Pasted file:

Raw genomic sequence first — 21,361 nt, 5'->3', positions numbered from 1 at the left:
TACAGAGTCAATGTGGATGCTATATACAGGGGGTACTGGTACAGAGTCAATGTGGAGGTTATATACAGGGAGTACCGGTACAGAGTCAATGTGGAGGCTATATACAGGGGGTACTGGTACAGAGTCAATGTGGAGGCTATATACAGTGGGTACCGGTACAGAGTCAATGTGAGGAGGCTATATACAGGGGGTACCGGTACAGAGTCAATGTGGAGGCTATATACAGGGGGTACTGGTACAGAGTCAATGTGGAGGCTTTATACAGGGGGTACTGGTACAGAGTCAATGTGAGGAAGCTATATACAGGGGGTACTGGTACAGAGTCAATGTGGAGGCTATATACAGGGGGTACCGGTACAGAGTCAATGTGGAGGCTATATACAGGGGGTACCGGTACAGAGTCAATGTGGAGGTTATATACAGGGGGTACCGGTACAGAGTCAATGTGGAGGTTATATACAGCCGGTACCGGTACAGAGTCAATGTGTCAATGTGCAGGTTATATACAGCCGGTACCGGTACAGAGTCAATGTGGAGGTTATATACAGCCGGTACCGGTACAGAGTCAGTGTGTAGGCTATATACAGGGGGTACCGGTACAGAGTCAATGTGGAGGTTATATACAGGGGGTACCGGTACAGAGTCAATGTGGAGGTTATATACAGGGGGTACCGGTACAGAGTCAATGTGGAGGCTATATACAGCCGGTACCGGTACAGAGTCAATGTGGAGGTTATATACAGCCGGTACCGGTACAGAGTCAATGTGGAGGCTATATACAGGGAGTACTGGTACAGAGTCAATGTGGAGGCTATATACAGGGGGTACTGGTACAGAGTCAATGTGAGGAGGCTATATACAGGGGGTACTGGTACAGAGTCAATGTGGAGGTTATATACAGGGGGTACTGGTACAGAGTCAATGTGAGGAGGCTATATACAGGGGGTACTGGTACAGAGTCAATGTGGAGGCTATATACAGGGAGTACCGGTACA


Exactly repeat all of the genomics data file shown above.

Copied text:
Raw genomic sequence first — 21,361 nt, 5'->3', positions numbered from 1 at the left:
TACAGAGTCAATGTGGATGCTATATACAGGGGGTACTGGTACAGAGTCAATGTGGAGGTTATATACAGGGAGTACCGGTACAGAGTCAATGTGGAGGCTATATACAGGGGGTACTGGTACAGAGTCAATGTGGAGGCTATATACAGTGGGTACCGGTACAGAGTCAATGTGAGGAGGCTATATACAGGGGGTACCGGTACAGAGTCAATGTGGAGGCTATATACAGGGGGTACTGGTACAGAGTCAATGTGGAGGCTTTATACAGGGGGTACTGGTACAGAGTCAATGTGAGGAAGCTATATACAGGGGGTACTGGTACAGAGTCAATGTGGAGGCTATATACAGGGGGTACCGGTACAGAGTCAATGTGGAGGCTATATACAGGGGGTACCGGTACAGAGTCAATGTGGAGGTTATATACAGGGGGTACCGGTACAGAGTCAATGTGGAGGTTATATACAGCCGGTACCGGTACAGAGTCAATGTGTCAATGTGCAGGTTATATACAGCCGGTACCGGTACAGAGTCAATGTGGAGGTTATATACAGCCGGTACCGGTACAGAGTCAGTGTGTAGGCTATATACAGGGGGTACCGGTACAGAGTCAATGTGGAGGTTATATACAGGGGGTACCGGTACAGAGTCAATGTGGAGGTTATATACAGGGGGTACCGGTACAGAGTCAATGTGGAGGCTATATACAGCCGGTACCGGTACAGAGTCAATGTGGAGGTTATATACAGCCGGTACCGGTACAGAGTCAATGTGGAGGCTATATACAGGGAGTACTGGTACAGAGTCAATGTGGAGGCTATATACAGGGGGTACTGGTACAGAGTCAATGTGAGGAGGCTATATACAGGGGGTACTGGTACAGAGTCAATGTGGAGGTTATATACAGGGGGTACTGGTACAGAGTCAATGTGAGGAGGCTATATACAGGGGGTACTGGTACAGAGTCAATGTGGAGGCTATATACAGGGAGTACCGGTACA